Brainstorms & Dream Jobs :: Exclusive Interview With Mike Stoklasa & Jay Bauman, Creators of Mr. Plinkett & Half in the Bag

Jitterbug Fantasia Home Mike Stoklasa | Jay Bauman | External Links





In 2008 Mike Stoklasa became so frustrated with the film Star Trek: Generations that he made a video review explaining, humorously but in geekishly nit-picking detail, exactly why it sucked. Doing the review in his own voice felt wrong, so he narrated as Harry S. Plinkett, a pizza-roll-loving serial killer character he'd been kicking around for a few years in short films. Stoklasa followed up in 2009 with an acidic review of Star Wars I: The Phantom Menace. Tweets by Damon Lindelof and Simon Pegg sent the review viral, ultimately attracting more than 3.8 million viewers. Stoklasa ended up creating Plinkett reviews of all the Star Wars prequels and Star Trek: The Next Generation films, plus Avatar, Indiana Jones 4 and others. In 2011 he teamed up with longtime collaborator Jay Bauman to create Half in the Bag, a weekly-ish review of current films intermixed with the shenanigans of the hosts' rakish alter-egos. For two years their website Red Letter Media has boasted the most consistent source of scathingly wonderful humor in the English-speaking world.

Interviews conducted between January-March 2012 by Kristen Brennan for Jitterbug Fantasia.



You've mentioned that you were a fan of Star Trek: The Next Generation when it originally aired. What grabbed you about the show?

I started watching TNG around seasons 3 or 4. I was a little young for the first three seasons, but watching 'The Best of Both Worlds' really grabbed my attention. I love all trek (even Enterprise) not equally, but I like things about them all. TNG is a quality show, yes. All around well written (well not every episode) but for the most part it's a great show. One of the things I did like is that it took a lot of risks and deviated from the original series. Picard was a very different character than Kirk and the angle of the show was quite different, while still exploring all the thought provoking ideas the original show did. I think it still holds up today. Old Star Trek to me still holds up too. I don't even mind the bad visual effects of the day cause it's not about that. Bad sets, corny acting, etc., but the writing was usually good and that's what carries it.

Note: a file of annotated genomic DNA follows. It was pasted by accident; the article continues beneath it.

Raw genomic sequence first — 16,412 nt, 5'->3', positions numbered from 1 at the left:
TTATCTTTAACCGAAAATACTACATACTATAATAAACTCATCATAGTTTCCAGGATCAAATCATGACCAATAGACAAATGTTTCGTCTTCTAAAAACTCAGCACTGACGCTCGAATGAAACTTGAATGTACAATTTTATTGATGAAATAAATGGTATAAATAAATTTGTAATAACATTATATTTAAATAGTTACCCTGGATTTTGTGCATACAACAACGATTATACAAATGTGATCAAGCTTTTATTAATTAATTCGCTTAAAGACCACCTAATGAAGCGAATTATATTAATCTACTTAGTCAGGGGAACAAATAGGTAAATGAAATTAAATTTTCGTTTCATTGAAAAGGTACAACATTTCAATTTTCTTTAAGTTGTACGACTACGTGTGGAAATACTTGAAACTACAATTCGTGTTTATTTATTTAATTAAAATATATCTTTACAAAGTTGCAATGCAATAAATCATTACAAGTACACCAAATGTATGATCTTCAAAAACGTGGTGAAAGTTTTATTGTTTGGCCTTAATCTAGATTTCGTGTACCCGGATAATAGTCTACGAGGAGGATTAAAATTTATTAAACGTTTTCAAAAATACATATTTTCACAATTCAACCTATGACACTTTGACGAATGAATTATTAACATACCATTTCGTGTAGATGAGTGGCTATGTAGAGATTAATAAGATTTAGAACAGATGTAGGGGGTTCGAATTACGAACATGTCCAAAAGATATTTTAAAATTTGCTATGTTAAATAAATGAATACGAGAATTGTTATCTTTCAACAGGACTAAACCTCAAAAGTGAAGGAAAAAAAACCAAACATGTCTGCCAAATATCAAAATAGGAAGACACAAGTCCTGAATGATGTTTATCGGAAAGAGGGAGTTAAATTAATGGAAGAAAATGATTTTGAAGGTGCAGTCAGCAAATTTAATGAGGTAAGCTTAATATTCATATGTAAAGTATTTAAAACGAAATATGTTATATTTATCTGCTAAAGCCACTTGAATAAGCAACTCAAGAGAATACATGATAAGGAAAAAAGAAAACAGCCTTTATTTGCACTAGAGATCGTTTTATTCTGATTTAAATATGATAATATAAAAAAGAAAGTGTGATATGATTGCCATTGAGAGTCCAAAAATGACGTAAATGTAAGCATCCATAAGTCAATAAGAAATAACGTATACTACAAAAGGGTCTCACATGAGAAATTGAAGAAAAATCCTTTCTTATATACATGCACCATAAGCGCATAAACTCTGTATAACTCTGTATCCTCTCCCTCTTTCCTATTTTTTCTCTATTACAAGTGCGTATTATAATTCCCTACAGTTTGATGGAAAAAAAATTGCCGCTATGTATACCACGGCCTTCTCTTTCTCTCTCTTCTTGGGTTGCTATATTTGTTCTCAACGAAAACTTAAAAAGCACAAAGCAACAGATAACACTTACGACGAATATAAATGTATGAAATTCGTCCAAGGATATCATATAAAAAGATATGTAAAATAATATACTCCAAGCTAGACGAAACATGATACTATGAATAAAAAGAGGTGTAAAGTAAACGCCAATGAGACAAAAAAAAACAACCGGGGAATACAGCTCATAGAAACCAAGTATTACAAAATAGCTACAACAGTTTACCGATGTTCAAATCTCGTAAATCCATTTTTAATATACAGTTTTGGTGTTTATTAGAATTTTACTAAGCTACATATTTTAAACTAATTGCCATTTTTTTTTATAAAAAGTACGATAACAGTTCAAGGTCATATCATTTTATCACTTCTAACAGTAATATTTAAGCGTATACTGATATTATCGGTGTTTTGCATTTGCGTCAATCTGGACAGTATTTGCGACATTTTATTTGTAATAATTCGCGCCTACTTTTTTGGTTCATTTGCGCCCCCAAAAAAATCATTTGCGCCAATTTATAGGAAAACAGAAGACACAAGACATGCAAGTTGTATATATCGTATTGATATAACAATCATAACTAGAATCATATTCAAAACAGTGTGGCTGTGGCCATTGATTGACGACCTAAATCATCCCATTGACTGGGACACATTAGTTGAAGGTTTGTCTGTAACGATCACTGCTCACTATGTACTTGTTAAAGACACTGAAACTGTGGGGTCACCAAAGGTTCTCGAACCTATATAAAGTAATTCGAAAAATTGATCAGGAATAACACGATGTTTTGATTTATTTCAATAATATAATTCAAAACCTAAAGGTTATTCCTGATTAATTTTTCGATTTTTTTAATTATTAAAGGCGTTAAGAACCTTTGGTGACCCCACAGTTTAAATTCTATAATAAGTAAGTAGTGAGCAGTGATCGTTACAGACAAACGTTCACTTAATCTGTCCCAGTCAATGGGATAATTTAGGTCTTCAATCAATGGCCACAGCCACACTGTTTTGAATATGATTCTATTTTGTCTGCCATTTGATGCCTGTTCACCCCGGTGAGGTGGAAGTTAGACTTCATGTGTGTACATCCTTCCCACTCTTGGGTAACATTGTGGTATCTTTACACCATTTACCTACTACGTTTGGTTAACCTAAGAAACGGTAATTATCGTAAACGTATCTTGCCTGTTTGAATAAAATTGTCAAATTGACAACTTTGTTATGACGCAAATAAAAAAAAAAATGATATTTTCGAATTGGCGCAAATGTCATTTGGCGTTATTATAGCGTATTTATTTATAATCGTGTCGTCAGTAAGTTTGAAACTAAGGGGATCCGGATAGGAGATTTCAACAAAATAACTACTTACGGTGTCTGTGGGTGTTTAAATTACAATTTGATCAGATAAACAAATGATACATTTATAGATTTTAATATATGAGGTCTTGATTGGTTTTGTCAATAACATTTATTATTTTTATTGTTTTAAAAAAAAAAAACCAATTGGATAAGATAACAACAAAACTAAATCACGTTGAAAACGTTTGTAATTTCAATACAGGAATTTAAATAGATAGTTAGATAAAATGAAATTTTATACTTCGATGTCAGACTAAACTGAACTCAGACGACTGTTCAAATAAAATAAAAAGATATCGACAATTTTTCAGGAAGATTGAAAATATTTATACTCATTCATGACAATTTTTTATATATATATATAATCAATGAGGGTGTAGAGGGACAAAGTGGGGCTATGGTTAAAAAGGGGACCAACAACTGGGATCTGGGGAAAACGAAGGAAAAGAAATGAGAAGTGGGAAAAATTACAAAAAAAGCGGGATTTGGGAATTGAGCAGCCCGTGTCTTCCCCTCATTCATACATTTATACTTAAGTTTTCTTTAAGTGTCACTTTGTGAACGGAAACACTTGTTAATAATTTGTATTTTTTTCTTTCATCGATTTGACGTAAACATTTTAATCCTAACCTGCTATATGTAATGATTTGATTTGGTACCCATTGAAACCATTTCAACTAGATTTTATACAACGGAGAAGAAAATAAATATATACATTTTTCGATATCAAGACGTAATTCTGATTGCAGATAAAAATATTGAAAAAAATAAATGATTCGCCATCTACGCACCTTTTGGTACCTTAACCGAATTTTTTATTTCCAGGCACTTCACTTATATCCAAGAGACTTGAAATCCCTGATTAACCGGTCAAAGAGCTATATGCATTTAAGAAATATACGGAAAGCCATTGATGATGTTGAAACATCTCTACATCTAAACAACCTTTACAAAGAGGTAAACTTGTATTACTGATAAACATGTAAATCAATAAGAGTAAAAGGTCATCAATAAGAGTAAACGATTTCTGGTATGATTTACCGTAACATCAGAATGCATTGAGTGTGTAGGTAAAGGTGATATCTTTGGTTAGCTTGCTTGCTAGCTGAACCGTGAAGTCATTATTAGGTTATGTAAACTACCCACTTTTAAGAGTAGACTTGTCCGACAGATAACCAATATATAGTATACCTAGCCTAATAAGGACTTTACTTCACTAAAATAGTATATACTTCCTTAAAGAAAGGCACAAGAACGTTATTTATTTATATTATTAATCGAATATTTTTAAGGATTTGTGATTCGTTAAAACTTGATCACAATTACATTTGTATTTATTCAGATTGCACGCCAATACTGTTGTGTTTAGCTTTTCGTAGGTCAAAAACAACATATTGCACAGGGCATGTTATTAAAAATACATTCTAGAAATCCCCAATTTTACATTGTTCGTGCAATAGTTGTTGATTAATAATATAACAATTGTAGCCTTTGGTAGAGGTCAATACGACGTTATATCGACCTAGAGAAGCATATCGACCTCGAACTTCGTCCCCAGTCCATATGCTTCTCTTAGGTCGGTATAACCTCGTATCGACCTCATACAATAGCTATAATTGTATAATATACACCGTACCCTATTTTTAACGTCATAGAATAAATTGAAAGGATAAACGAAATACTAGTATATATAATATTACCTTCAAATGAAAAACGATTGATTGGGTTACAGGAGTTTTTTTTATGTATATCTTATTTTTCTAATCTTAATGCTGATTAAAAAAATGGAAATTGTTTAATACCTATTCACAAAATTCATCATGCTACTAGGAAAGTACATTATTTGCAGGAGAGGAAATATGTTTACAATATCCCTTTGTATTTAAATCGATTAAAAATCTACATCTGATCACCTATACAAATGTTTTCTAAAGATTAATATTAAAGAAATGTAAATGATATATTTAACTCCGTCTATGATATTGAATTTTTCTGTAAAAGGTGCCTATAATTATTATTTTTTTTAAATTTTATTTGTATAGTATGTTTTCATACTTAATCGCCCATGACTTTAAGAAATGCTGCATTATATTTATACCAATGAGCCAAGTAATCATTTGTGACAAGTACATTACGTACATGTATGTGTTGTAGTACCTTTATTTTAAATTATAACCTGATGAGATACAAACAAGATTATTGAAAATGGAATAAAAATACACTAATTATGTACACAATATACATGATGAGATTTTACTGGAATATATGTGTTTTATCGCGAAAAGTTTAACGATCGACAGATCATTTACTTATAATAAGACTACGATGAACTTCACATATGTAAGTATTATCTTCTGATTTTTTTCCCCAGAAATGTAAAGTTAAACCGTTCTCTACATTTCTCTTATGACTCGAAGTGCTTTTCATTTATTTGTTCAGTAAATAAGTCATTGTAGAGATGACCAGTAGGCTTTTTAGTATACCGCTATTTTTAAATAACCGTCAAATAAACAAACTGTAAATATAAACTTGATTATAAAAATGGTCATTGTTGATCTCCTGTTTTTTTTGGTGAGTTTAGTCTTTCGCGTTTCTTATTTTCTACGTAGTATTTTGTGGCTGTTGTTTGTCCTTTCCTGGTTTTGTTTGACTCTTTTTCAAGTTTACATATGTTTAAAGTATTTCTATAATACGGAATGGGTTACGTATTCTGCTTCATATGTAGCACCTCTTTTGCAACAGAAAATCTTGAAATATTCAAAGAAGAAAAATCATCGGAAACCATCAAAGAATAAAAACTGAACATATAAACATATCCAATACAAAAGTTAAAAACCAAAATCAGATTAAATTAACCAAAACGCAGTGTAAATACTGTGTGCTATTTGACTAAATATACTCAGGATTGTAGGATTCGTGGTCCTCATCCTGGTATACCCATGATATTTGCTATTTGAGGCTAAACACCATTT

Which film school did you go to, and when? Did you find it to be worth the time and money? Would you recommend film school to other aspiring film-makers?

I went to Columbia College Chicago in the early 2000's. There were some aspects of film school I enjoyed and I learned a lot from, but I found most of it to be frustrating because a lot of the theory and aesthetic stuff seemed subjective and pointless to me. Film school and art school in general have always seemed to be a contradiction. You can't teach creativity or inspiration. You can teach the tools though, and that's the aspect I would recommend. Learning software and techniques and so on. I don't know, everyone is different and learns different ways so it's a hard call on saying if I recommend it or not. I can say this though: no one has ever asked me for my degree, even when doing freelance stuff. It's the quality of your work and your talent and who you know. Take some classes, learn some things, but the degree? Eh? Save your money...



Fans of Alfred Hitchcock's 1960 film Psycho often cite the clever way Hitchcock tricks us into identifying with the serial killer character: the film opens with Marion Crane (played by Janet Leigh) as the apparent main character, then when she abruptly leaves the film halfway through, we the audience have no one left to identify with but the killer. Your Plinkett reviews have the same quality – just when I'm thinking "I really agree with this guy! He and I share the same opinions! We're alike," suddenly I'm reminded that he's a serial killer who has sex with his cat. Is that effect something you planned out, or did it just evolve naturally?

Plinkett evolved into a weirdo pretty much. I mean, he always was a weirdo but a lot of the creepier stuff comes into play later. The Psycho analogy is a pretty close one because the thing that makes the Plinkett reviews work is that he's not just some condescending film snob or a super Star Wars nerd or something, he's just a weird guy who sounds like an idiot. He'll make a good point about something in a movie and then talk about something insanely stupid or weird. It's a balance of comedy and information that keeps things afloat for 90 minutes.

Are you about 32 years old? Were you always into film?

You're right on about the age. I was always into film. I made my first film in 5th grade and haven't stopped since. Shooting terrible movies with friends in High School to making oddball comedy stuff in College and so on. I've always been into sci-fi more than any other genre. Star Trek, Star Wars, Aliens, all that stuff. I like making films that are funny though, more than making sci-fi, but I'm not really into comedy films all that much. I don't know, I have some weird sensibilities and my own interests. I sort of do whatever interests me at a given time.

You've said your favorite part of the filmmaking process is editing. What would your dream job be?

Actually, my dream job is doing what I do now! It would be nice to make a little more money at it, but I love what I'm doing with the website and the films we're making right now. I do love editing, but I also like being in charge of my own productions more. I would enjoy being a commercial editor or a feature film editor, but I'm not sure if I'd be really happy doing it? it's nice to have creative control on your projects and to work on your own stuff, even if we're just scrapping by. I've always been kind of independent and never really had a desire to work for someone else. Even out of college I didn't' do an internship or try to get a job as a PA, I just started shooting a feature length film starring talking fruits and vegetables. It was something I wanted to make at the time.